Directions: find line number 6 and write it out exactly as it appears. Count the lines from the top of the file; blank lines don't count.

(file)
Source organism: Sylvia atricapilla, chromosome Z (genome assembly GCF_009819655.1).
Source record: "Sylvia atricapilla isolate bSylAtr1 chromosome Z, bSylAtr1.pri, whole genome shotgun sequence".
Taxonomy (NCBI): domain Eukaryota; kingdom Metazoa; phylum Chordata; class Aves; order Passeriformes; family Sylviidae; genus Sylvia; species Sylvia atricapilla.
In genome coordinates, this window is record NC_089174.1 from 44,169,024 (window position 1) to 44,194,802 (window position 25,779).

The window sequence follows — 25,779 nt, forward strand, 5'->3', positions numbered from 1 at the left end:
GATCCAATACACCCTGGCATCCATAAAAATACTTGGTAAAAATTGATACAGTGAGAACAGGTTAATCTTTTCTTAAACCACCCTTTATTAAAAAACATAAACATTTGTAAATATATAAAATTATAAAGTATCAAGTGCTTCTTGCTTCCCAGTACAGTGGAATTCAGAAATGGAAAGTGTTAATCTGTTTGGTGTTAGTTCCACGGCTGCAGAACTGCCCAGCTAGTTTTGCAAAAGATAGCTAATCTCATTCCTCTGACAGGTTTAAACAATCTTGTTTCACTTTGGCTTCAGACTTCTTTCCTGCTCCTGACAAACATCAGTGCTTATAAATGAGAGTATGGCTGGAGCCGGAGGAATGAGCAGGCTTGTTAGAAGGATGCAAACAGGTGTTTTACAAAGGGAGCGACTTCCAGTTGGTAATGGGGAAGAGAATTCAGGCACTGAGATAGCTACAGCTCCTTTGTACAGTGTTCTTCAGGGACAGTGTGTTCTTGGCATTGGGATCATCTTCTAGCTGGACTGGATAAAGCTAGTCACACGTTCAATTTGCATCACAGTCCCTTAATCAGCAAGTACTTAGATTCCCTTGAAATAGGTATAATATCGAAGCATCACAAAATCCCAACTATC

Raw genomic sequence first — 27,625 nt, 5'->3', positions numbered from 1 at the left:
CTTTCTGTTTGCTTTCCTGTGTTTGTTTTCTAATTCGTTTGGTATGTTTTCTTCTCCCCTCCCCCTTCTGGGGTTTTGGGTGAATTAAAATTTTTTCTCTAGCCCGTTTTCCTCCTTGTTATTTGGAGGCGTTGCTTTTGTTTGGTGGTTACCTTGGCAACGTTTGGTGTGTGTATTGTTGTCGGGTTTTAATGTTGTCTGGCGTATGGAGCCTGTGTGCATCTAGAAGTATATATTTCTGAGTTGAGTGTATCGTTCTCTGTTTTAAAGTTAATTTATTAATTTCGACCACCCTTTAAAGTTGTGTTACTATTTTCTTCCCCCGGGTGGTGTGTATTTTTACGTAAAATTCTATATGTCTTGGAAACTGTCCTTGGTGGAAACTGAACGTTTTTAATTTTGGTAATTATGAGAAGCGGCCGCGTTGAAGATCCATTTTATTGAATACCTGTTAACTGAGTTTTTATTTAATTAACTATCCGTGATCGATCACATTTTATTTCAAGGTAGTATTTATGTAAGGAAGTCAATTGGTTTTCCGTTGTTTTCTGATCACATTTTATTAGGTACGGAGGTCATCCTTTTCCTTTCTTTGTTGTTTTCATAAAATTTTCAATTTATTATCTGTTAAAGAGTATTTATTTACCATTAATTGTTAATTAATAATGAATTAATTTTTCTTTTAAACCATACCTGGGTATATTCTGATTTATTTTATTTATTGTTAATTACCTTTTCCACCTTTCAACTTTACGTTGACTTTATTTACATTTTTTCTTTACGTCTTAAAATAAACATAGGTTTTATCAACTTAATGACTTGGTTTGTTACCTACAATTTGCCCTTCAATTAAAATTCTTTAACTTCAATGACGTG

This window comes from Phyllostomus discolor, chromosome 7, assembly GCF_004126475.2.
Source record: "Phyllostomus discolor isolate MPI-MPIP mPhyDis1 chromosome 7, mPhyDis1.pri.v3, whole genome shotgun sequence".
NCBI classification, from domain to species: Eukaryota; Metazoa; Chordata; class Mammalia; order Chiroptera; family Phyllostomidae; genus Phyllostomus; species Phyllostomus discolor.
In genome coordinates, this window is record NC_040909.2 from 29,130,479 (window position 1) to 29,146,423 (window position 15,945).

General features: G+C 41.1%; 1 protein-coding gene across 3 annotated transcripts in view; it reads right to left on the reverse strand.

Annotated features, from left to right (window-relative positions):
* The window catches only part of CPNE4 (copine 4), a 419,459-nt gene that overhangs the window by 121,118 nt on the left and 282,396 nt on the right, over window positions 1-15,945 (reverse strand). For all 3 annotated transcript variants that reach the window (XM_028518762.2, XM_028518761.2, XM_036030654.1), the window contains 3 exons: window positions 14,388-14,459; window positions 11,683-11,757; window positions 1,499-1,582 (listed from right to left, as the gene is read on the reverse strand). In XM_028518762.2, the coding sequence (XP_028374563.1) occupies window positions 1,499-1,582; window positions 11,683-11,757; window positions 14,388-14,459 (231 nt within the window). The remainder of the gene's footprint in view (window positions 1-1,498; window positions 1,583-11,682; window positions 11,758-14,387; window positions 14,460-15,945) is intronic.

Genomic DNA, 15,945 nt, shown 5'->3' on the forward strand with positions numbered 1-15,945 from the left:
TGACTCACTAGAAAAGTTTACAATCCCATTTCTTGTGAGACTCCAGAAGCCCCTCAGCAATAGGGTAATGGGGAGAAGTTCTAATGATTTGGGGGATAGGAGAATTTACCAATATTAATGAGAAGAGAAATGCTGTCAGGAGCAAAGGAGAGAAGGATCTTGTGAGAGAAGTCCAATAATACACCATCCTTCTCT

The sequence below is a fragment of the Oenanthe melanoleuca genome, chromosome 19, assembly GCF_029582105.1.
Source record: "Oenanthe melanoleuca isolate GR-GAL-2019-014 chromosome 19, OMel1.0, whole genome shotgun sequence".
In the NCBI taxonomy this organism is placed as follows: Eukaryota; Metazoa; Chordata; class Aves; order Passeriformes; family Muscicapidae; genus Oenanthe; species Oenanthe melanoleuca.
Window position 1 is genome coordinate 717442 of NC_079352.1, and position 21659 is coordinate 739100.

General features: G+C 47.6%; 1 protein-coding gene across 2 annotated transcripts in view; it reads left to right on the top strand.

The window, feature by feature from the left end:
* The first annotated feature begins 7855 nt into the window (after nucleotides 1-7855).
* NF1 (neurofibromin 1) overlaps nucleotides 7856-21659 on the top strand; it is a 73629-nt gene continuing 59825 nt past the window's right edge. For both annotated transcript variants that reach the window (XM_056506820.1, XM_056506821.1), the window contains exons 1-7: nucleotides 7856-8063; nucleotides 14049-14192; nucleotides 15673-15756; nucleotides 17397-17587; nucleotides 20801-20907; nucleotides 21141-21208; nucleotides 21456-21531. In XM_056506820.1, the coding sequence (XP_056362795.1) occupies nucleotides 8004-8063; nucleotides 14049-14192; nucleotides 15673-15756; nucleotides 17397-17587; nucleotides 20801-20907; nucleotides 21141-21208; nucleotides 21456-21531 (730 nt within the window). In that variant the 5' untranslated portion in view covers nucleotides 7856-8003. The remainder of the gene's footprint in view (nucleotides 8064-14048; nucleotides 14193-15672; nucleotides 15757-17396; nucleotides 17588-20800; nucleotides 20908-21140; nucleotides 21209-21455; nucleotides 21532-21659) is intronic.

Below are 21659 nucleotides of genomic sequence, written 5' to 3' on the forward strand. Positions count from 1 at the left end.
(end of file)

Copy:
GATCCAATACACCCTGGCATCCATAAAAATACTTGGTAAAAATTGATACAGTGAGAACAGGTTAATCTTTTCTTAAACCACCCTTTATTAAAAAACATAAACATTTGTAAATATATAAAATTATAAAGTATCAAGTGCTTCTTGCTTCCCAGTACAGTGGAATTCAGAAATGGAAAGTGTTAATCTGTTTGGTGTTAGTTCCACGGCTGCAGAACTGCCCAGCTAGTTTTGCAAAAGATAGCTAATCTCATTCCTCTGACAGGTTTAAACAATCTTGTTTCACTTTGGCTTCAGACTTCTTTCCTGCTCCTGACAAACATCAGTGCTTATAAATGAGAGTATGGCTGGAGCCGGAGGAATGAGCAGGCTTGTTAGAAGGATGCAAACAGGTGTTTTACAAAGGGAGCGACTTCCAGTTGGTAATGGGGAAGAGAATTCAGGCACTGAGATAGCTACAGCTCCTTTGTACAGTGTTCTTCAGGGACAGTGTGTTCTTGGCATTGGGATCATCTTCTAGCTGGACTGGATAAAGCTAGTCACACGTTCAATTTGCATCACAGTCCCTTAATCAGCAAGTACTTAGATTCCCTTGAAATAGGTATAATATCGAAGCATCACAAAATCCCAACTATC